Remember how we showed you a WW2 tank that they pulled out of the river? Yes, that was their fifty-fifth operation of pulling large WW2 machinery from the bottom of Russian rivers and lakes. However this is something different – this time another group of enthusiasts have pulled a real WW2 plane out of the lake and fully repaired it so that the plane that you can see in the air in the picture above is a real WW2 plane they recovered.
The group of people went to the no man’s land in distant parts of Russia and pulled the old war plane from the bottom of a lake which didn’t belong to anybody, then restored it investing some of their resources, and ultimately got a free plane!
See how those Red star wings looked when they were freshly recovered from the lake mud. I find it interesting how they pull them out – they put car tires on the wings and around the body of the plane, then inflate them so that the plane rises up from the bottom. See it here:
This particular plane was found in the Murmansk region, the northern part of which is close to Finland and Norway. Here are those inner car tires on the wings.
As soon as they raised the plane they use pressurized water to remove the lake mud from the body.
They say that the plane starts rusting as soon as it gets into the open air.
So they rush loading it into the truck.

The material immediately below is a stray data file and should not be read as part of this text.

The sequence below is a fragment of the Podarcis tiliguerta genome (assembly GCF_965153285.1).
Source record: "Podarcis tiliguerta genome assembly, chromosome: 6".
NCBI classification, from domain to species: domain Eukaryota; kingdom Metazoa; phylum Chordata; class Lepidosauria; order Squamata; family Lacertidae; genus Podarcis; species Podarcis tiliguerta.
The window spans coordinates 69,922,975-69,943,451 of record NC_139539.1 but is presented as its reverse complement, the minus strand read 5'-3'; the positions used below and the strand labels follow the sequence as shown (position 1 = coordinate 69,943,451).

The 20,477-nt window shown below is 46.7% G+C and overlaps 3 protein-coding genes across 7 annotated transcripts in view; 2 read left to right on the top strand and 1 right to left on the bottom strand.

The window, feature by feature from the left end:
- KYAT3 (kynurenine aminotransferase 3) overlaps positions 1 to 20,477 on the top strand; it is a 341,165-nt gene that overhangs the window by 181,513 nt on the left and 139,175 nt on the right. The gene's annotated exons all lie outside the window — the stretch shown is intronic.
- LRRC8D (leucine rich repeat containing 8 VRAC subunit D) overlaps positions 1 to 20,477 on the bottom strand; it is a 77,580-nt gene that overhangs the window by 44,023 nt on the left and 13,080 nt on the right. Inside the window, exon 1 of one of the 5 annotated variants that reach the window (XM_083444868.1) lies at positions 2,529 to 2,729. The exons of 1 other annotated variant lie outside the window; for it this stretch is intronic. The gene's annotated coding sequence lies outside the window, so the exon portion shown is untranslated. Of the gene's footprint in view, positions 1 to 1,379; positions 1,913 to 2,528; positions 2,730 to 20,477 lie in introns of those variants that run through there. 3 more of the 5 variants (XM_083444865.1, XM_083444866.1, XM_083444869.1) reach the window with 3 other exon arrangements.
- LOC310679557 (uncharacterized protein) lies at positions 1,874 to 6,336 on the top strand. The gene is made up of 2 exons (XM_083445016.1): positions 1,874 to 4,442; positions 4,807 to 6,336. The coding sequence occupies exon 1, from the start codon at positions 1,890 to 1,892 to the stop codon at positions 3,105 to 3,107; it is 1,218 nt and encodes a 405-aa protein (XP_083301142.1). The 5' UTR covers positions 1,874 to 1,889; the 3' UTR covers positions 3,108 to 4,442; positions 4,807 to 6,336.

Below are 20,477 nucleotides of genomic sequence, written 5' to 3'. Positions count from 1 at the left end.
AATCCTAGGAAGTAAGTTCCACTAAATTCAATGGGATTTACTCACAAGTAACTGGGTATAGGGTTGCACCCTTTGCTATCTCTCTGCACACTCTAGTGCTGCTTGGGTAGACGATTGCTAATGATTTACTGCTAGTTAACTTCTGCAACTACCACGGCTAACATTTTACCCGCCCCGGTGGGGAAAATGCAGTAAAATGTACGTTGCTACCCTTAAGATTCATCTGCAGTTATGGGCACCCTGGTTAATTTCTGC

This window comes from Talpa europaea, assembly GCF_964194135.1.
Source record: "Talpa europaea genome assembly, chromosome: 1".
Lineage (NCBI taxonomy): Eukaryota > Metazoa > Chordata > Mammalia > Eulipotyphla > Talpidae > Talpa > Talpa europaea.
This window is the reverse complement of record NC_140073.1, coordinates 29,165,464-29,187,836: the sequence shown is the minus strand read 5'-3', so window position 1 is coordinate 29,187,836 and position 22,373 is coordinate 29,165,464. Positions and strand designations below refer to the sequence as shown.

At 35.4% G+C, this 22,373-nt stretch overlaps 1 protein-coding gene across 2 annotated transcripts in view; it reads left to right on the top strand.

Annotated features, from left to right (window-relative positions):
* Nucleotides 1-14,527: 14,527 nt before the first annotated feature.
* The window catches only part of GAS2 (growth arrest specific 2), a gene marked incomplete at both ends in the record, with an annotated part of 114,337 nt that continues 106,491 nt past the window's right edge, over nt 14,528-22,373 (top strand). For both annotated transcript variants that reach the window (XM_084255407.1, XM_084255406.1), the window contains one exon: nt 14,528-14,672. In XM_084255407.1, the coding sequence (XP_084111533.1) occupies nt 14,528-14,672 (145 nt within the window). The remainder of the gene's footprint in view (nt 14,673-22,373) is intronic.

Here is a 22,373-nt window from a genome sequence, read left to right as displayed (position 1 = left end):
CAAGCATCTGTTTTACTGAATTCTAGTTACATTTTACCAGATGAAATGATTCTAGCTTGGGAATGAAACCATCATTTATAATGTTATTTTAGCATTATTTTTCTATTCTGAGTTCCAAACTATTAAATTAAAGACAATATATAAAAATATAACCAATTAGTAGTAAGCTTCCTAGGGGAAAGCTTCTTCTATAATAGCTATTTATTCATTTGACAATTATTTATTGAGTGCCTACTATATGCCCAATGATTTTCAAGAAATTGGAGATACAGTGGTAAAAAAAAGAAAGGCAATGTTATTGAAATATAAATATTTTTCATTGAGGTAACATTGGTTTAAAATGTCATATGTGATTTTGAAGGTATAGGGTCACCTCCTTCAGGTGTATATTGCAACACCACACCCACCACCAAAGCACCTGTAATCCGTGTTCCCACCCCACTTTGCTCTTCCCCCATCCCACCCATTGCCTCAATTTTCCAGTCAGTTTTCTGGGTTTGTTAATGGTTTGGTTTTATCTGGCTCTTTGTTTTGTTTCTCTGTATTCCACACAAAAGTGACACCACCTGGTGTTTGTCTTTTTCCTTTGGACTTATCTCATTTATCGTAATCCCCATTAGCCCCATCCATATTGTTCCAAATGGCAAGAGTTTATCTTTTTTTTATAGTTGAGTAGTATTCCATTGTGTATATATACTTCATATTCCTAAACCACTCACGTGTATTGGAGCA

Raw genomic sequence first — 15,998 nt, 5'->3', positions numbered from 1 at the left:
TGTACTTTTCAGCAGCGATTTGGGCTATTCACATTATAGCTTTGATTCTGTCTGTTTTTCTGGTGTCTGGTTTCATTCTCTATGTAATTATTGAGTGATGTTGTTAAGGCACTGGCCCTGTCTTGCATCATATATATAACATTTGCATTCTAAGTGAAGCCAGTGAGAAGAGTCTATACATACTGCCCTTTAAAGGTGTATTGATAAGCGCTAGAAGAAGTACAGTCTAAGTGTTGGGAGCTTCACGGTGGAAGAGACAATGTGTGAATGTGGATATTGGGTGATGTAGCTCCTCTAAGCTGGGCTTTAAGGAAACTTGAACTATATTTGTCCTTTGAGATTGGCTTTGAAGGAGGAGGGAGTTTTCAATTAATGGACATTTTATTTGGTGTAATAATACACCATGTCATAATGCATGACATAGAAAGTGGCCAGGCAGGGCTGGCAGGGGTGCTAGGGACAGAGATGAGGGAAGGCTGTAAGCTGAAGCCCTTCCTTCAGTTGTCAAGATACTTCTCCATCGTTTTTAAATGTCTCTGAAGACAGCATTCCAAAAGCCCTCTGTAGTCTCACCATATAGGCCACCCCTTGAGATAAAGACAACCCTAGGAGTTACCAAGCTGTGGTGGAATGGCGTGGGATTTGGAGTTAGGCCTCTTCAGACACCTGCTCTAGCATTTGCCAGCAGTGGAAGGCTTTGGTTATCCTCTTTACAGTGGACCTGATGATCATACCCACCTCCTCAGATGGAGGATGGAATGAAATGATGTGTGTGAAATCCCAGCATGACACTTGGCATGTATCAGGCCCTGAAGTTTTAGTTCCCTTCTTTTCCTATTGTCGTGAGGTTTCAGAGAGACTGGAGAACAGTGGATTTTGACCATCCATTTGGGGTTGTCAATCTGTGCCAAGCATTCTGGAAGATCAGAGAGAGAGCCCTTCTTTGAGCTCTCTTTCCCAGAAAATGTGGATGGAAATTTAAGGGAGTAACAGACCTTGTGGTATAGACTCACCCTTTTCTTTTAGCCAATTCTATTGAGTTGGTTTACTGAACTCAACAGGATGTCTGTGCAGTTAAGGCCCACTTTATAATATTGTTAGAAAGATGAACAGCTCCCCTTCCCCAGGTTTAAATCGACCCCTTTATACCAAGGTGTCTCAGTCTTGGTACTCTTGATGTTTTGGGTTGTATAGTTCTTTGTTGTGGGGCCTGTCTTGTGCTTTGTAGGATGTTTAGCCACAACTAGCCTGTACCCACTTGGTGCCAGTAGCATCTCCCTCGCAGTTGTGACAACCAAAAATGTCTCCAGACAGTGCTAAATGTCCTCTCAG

The truck takes the plane to the train station where it is loaded onto the train car and destined to travel a few thousand kilometers to the Siberian city of Novosibirsk. There, in a special factory, the plane is going to be restored and turned into a flight legal machine.
Here, it’s being restored.
And rebuilt. It might take a few months to finish this job!
Everything looks like new! There is a shot of the same cockpit when it was fresh out of the water, you can compare to its new look now.
Finally, putting wings back on the plane.
And getting the plane out to the street for the first time.
After everything is checked and painted the plane is ready for its first flight. The first time since it was shot down tens of years ago, back in WW2.
Here we go! By the way, this is a MiG plane.
And thanks to the Boris Osetinsky for the photos. Boris is a manager of the company that makes all this possible!